Mike Lemongello had Ice Water In His Veins

Without question, one of the coolest performers that I ever saw was a player from New York who bowled in the 60's and 70's, Mike Lemongello. He must have had "Ice water in his veins". It is no wonder that he is in the PBA Hall Of Fame. He was a great bowler and one of the true characters in the history of all sports.

We were at the old Showboat in Las Vegas in the early '70's and the PBA Tournament Director, Mr. Harry Golden, came to me before the practice session (on Sunday, as this was a long format) and asked me if I could go to the airport to pick Mike up. I knew Mike, and I said, "Sure". I arrived at the airport and there he was standing at the curb. All he had was a small, vinyl, carry-on clothes bag over his shoulder. I said, "Where is all your stuff?" He said, "This is it, I like to travel light." I assumed that he had transported his bowling equipment and his other luggage on the Tour truck with Larry Lichstein, who at the time was the PBA Player Services Director.

On the ride back to the Showboat Hotel, Casino and Bowling Center, Mike asked me to stop at Sears so he could pick something up. We went in and he asked a clerk where the men's clothing was. He then proceeded to buy: seven tee-shirts, seven pairs of socks and seven sets of underwear. When we got to the hotel lobby, he stood in line and attempted to check-in. They said they were sorry, but they were sold out. He hadn't bothered to make a reservation. He asked me if I had a roommate and I said no. He said, "OK, I'll room with you." I said, "OK." We went to my room and he unpacked his stuff (a few pair of pants, a few nice shirts, two pair of dress shoes and his shaving kit) along with the new stuff that he had just bought at Sears.

I told him that practice session was getting ready to start and he should go to the truck to get his equipment. He told me that he didn't have any bowling balls on the truck, that he would just use somebody else's. I thought that he was joking. We went down to the bowling center and I took my usual seat in the stands to watch ball reaction, which was part of my job as laneman. I noticed him wandering up and down in the settee areas, talking to a lot of the guys. This was the first tournament of the year that Mike was bowling (he had passed up the 1st 2-stops on the West Coast) and he was renewing old acquaintances. As he was talking with all of his old friends, I saw him continually picking-up their bowling balls and putting his hand in them. He was (as I found out later), going to use someone else's ball. One that "they" were not going to use, and one that felt half way decent to Mike.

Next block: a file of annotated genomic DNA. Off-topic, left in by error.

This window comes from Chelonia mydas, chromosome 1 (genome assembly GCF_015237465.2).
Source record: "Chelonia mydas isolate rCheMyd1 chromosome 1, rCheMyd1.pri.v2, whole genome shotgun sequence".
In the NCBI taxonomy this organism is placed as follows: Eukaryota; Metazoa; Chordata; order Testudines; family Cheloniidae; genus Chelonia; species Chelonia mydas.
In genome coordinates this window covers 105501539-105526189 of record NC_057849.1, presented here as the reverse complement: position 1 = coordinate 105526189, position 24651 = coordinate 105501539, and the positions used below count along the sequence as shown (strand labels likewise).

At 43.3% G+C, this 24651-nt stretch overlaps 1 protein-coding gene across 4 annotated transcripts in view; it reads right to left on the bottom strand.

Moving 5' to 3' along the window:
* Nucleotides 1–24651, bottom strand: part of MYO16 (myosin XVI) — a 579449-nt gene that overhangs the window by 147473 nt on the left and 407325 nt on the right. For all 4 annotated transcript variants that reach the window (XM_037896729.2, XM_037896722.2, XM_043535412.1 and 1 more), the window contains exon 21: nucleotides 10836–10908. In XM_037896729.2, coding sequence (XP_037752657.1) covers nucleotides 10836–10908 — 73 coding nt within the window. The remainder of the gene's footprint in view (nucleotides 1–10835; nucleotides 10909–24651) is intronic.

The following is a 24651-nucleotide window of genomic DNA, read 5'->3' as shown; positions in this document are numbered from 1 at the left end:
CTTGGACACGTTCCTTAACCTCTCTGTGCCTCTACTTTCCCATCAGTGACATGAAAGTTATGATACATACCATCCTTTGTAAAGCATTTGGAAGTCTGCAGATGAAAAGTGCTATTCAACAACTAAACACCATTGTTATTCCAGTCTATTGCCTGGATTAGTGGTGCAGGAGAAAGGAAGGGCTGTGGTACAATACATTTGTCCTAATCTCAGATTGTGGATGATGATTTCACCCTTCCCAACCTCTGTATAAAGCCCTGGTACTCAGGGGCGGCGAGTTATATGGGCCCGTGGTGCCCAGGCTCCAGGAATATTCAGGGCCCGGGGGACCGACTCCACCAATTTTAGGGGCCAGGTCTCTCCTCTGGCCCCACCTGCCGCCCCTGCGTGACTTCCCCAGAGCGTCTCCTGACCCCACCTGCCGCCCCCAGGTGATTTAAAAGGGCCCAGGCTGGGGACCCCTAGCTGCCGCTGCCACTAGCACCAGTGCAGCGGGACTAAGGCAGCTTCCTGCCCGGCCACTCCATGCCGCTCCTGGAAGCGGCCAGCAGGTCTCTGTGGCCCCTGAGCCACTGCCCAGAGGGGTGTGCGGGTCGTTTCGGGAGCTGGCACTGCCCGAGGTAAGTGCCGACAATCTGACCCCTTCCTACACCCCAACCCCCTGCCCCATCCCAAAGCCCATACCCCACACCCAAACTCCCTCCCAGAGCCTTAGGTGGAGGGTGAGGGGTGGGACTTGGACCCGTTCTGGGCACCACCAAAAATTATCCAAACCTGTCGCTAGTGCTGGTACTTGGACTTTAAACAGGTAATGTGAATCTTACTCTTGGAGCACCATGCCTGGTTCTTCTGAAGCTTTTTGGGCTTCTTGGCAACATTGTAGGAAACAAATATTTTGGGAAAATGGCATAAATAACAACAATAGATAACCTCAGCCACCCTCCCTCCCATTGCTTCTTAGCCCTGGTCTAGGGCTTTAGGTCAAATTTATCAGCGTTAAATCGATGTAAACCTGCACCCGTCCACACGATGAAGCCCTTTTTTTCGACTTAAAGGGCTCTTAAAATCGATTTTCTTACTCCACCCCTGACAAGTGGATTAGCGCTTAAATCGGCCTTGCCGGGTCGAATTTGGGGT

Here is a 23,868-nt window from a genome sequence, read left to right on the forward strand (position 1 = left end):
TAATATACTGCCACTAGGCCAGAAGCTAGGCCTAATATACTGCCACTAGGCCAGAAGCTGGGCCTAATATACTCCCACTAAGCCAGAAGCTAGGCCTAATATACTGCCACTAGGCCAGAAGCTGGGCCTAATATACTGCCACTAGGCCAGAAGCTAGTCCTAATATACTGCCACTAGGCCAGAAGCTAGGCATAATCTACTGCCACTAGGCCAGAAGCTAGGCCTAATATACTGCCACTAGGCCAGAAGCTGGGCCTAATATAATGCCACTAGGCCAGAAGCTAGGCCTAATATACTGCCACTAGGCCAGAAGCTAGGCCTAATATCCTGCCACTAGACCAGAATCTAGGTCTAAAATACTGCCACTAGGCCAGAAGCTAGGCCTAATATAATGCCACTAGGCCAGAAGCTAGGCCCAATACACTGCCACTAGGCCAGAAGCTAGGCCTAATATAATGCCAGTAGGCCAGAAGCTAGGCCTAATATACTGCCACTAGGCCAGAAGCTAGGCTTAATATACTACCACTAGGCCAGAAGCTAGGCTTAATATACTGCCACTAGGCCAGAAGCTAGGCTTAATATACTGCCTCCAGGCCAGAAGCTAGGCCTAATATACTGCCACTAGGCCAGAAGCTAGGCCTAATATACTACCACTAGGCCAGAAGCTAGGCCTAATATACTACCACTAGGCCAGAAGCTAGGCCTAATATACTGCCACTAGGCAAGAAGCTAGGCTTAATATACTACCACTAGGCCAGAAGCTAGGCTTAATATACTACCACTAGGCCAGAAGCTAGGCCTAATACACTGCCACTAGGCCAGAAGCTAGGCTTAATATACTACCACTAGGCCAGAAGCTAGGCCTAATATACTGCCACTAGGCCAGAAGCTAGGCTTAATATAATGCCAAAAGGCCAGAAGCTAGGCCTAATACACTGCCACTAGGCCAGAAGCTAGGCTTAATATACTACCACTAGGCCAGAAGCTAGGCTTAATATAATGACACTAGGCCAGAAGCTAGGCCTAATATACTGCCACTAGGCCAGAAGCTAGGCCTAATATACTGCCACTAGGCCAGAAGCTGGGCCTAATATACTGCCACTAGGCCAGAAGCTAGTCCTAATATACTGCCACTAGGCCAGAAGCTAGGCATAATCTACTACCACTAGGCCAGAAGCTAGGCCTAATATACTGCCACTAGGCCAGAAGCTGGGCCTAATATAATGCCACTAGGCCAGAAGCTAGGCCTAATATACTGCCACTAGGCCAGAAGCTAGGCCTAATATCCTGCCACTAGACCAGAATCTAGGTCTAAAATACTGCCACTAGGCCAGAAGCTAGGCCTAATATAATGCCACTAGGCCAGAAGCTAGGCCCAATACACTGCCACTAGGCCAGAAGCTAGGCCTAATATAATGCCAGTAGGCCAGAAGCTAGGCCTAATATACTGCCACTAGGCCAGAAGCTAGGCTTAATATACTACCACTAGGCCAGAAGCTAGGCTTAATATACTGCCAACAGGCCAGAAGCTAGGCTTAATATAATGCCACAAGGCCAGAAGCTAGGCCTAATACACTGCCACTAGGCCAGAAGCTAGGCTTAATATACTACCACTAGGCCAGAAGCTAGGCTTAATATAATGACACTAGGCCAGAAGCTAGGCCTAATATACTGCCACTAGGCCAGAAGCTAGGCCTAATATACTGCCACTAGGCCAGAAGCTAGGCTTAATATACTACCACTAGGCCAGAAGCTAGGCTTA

In the past, I had heard a lot of stories about him, and now I was witnessing some of them first-hand. I knew right then that I was in for a real experience, but what I was about to witness was one of the most memorable weeks of my entire life. I have known and hung around with lot of characters in my day, but he is perhaps the most unforgettable one that I have ever met.

After the practice session was over (by the way, he didn't practice), I went up to the room to get some sleep. About 2-hours later, Mike came back to the room with one of his New York buddies, Jimmy McHugh. Jimmy was a brash, young PBA player with a reputation as an "action" bowler; one who would bowl anybody, for any amount of money, at any time. I was trying to sleep because I had been up all night doing the lanes. I didn't know Jimmy, but had watched him bowl a little on the Tour. In his N.Y. accent, he asked me if I wanted to play Gin Rummy. Before I could answer, Mike told him to leave me alone because I was a nice guy. Jimmy just looked down and never said another word, as if Al Capone had told him to shut up. They left to go down to the Casino to play "craps". I went back to sleep.

I got up around 10:00pm., had dinner and fooled around with the quarter slots for a while. At about 1:00am., I went into the bowl (which adjoins the Casino) to make sure that everything was ready for my nightly chores. The Pro-Am was finishing up and I overheard some guys talking about what had happened earlier that night at the dice table. They went into detail about how some PBA bowler was winning all kinds of money. I had to know who it was, but, they didn't know his name. They did say that the "guy" was very calm and never smiled or frowned the entire time he was rolling the dice. At that point, I just knew that it had to be Mike.